Key Factors in Reducing Global Food Waste

By Joe Carter, Managing Director, Eat the Ball | November 15, 2016

Efficiency and sustainability are key areas the food industry will need to focus on.

There is no question that food waste is an issue that isn’t going away any time soon; it has the potential to affect future generations and how food is made and consumed if we continue on the current path. From production and processing to retailing and consumption, food waste occurs at different stages. And unfortunately, it is a global problem for industrialized and developing countries alike.
According to The U.S. Food and Agriculture Organization (FAO), approximately one third of the food produced in the world for human consumption every year is lost or wasted. This equates to about 1.3 billion tons; sadly, this amount is enough to feed 2 billion people.
Globally, how do we overcome this issue and what can we do in order to create an impact that will be felt in years to come?
Small Steps, Big Change
According to "The Great Balancing Act" published by the World Resources Institute, reducing global food loss and waste by one-half by the year 2050 would mean that we would need 1.314 trillion fewer calories than if we continued with our current approach to food. These savings would close roughly 22% of the gap between today's availability of food and demand in the year 2050.
Luckily there are companies and organizations across the globe that are advocating for awareness and taking small steps to ensure a big change.
A recent New York Times article takes a look at how some food sellers are discounting the prices of “inglorious” vegetables and fruits in order to avoid throwing them out in a fight against food waste. From blemished oranges to curvy cucumbers, these imperfect, but still tasty food products are becoming increasingly popular among bargain shoppers. And well-known chefs are even getting involved in the movement by cooking with all types of produce, even the less appealing choices. Ingredients sourced from farms and vendors that were once being thrown out, now have a place at the table.
In addition to fruit and vegetables, bread is another commonly wasted food product. Approximately one-third of purchased bread is thrown away. Between its constant availability, short shelf-life and low price point, fresh bread is often taken for granted and overlooked. To that end, it also has the ability to help save the planet by feeding future generations like its produce counterpart.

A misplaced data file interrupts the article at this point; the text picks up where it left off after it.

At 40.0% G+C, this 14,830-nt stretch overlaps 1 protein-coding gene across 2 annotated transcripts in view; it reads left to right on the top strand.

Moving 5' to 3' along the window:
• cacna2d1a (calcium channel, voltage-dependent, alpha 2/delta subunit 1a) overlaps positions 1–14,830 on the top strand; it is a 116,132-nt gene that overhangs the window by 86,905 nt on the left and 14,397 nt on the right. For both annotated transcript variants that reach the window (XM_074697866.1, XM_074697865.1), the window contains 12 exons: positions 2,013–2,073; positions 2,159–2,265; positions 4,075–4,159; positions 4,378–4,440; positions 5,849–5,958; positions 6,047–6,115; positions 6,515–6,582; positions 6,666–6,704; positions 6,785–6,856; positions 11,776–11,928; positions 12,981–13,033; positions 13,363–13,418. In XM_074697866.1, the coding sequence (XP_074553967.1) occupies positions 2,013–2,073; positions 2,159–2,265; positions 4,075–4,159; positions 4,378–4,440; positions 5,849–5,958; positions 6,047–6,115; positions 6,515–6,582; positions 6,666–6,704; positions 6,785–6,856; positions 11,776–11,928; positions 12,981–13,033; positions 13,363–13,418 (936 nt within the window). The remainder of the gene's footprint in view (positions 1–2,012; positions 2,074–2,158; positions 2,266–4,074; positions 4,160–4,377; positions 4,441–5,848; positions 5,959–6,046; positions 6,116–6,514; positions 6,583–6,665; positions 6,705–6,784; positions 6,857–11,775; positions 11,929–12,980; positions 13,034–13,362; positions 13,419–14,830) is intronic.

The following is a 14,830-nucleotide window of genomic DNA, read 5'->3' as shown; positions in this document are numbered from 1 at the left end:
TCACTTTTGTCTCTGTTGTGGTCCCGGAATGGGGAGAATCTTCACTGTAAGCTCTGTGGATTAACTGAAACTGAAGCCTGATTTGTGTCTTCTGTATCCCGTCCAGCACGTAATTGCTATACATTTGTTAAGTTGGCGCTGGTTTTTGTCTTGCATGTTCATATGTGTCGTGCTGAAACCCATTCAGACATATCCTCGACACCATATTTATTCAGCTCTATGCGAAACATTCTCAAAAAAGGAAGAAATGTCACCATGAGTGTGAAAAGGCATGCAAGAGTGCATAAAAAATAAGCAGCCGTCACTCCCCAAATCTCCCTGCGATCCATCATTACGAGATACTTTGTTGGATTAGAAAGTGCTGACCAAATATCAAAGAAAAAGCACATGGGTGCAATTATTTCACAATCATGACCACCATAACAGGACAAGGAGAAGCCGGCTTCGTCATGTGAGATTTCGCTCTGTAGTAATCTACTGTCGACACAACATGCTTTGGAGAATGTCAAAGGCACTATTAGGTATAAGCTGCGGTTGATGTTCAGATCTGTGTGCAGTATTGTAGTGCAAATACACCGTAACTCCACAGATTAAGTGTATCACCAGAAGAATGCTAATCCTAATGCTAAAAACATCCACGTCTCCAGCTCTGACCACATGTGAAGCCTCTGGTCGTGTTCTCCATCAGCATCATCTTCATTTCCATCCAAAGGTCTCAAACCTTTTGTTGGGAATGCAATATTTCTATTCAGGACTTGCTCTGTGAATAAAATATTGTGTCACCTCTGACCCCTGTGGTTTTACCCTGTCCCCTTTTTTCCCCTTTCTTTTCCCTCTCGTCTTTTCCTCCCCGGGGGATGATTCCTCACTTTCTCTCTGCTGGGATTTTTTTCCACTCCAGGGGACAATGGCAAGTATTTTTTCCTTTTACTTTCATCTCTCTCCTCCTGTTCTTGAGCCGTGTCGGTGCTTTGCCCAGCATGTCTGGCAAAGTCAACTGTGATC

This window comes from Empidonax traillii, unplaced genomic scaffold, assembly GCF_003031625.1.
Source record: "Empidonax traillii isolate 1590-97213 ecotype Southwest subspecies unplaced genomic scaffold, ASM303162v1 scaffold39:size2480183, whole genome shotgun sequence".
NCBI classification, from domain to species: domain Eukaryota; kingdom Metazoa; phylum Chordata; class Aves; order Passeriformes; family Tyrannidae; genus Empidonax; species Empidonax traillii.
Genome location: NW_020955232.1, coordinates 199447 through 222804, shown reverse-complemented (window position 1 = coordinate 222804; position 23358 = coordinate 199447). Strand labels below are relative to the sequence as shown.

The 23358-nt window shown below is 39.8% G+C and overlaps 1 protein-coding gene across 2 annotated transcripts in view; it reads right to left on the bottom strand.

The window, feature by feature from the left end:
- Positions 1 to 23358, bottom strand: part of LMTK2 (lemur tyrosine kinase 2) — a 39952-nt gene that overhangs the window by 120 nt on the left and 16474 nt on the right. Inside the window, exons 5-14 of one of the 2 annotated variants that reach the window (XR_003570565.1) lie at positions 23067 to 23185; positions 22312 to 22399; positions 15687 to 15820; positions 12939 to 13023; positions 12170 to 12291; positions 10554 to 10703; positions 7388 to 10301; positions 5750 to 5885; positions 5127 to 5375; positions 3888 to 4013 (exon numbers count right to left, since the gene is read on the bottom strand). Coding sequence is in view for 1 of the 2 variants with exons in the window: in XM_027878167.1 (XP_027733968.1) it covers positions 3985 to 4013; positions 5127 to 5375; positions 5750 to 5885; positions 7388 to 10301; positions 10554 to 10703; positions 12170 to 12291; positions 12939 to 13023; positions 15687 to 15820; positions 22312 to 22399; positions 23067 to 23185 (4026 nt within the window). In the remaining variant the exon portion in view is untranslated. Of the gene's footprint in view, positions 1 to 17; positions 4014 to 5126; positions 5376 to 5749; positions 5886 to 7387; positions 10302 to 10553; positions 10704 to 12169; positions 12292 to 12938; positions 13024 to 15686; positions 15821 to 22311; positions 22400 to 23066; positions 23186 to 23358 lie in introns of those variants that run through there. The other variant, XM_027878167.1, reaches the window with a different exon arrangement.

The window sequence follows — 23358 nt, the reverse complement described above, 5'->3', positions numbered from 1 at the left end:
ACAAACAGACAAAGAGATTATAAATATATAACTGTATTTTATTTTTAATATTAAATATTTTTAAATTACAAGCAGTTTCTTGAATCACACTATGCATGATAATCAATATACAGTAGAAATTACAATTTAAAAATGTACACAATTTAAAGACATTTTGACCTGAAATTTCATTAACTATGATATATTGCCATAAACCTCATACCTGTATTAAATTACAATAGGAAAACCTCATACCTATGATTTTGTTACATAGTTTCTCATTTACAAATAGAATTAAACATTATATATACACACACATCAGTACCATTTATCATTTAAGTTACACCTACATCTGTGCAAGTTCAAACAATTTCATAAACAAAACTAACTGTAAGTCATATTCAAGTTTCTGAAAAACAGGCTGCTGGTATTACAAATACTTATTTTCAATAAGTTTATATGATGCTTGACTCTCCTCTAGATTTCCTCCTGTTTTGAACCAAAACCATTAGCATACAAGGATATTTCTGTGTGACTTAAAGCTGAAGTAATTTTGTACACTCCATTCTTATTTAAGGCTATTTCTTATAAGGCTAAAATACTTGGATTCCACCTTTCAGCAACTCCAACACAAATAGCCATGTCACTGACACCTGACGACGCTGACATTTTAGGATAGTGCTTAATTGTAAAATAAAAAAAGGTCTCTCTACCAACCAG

Ten years ago, World Bread Day (WBD) was started by the International Union of Bakers and Bakers-Confectioners and then later taken over by a German food blogger. Aimed at bringing awareness to bread and food waste, WBD is growing in popularity outside of Europe. Groups close to the cause are determined to make it a popular event everywhere, including Eat the Ball, a bread company that is making its way into U.S. retailers and food service operations.
Efficiency & Sustainability
In addition to creating awareness and change while reducing the amount of food we throw out, efficiency and sustainability are key areas that the food industry will need to focus on throughout future decades. To that end, companies implementing technologies and production processes that help reduce food loss and waste globally will help secure the food supply for new generations.
One of the most natural and important technologies for enhancing food security and maintaining the freshness and nutritional value of food is freezing. In fact, freezing is Mother Nature’s way of pressing the pause button.
Eat the Ball has made food waste a major priority since inception. The company uses a patented technology process, called pro.ferment.iced to help its product maintain a longer shelf life without any preservatives and keeps all the healthy ingredients intact. The bread is not baked in a classic way, instead it goes through a special fermentation process, at a very low temperature. Flash frozen after production, the product keeps its quality for up to one and a half years and can even be refrozen after defrosting. Thus the bread becomes a high quality convenience product for the end consumer.
The bottom line is that the food industry will continue to innovate and evolve, and company leaders will need to ensure that sustainability and ethical business decisions are front and center. In order to continue to feed the billions of people around the globe, it is imperative that we collectively make better choices. In order to thrive in business and as a society, we need to embrace change, educate others, protect what we have and set up the proper foundation for what we will need in years to come. 

Joe Carteris the managing director of Eat the Ball – The Bread Of A New Generation—a premium bread product that was created to help make the bread category interesting again. It is made with only natural ingredients (no artificial colors, flavor or enhancers) and non-GMO. The Eat the Ball line features various sport shaped balls from football to soccer and even hockey and its versatility allows everyone to create fun recipes for every meal, even dessert. Eat the Ball products are developed with the shell of a new technology called pro.ferment.iced. It is a patented production process that helps guarantee the highest quality and taste, plus it allows for the product’s unique shape. This product line and its technology process were created with the goal of preventing food waste and nourishing future generations For more information:

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